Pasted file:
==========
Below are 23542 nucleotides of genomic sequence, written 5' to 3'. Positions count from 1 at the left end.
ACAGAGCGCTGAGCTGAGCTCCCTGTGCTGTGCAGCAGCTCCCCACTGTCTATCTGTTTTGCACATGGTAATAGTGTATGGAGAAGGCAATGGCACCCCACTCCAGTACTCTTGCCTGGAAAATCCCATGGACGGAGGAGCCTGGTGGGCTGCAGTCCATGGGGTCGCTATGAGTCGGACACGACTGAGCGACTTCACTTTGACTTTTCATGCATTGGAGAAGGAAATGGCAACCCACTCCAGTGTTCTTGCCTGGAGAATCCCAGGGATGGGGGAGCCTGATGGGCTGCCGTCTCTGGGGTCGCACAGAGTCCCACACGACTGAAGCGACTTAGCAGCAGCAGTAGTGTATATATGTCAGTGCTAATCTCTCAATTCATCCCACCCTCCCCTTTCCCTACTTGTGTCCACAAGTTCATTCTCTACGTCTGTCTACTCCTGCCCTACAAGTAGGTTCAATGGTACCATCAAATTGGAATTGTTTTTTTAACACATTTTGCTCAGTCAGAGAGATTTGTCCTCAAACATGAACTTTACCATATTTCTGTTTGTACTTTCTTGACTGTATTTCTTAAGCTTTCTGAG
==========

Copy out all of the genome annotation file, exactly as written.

Below are 23542 nucleotides of genomic sequence, written 5' to 3'. Positions count from 1 at the left end.
ACAGAGCGCTGAGCTGAGCTCCCTGTGCTGTGCAGCAGCTCCCCACTGTCTATCTGTTTTGCACATGGTAATAGTGTATGGAGAAGGCAATGGCACCCCACTCCAGTACTCTTGCCTGGAAAATCCCATGGACGGAGGAGCCTGGTGGGCTGCAGTCCATGGGGTCGCTATGAGTCGGACACGACTGAGCGACTTCACTTTGACTTTTCATGCATTGGAGAAGGAAATGGCAACCCACTCCAGTGTTCTTGCCTGGAGAATCCCAGGGATGGGGGAGCCTGATGGGCTGCCGTCTCTGGGGTCGCACAGAGTCCCACACGACTGAAGCGACTTAGCAGCAGCAGTAGTGTATATATGTCAGTGCTAATCTCTCAATTCATCCCACCCTCCCCTTTCCCTACTTGTGTCCACAAGTTCATTCTCTACGTCTGTCTACTCCTGCCCTACAAGTAGGTTCAATGGTACCATCAAATTGGAATTGTTTTTTTAACACATTTTGCTCAGTCAGAGAGATTTGTCCTCAAACATGAACTTTACCATATTTCTGTTTGTACTTTCTTGACTGTATTTCTTAAGCTTTCTGAG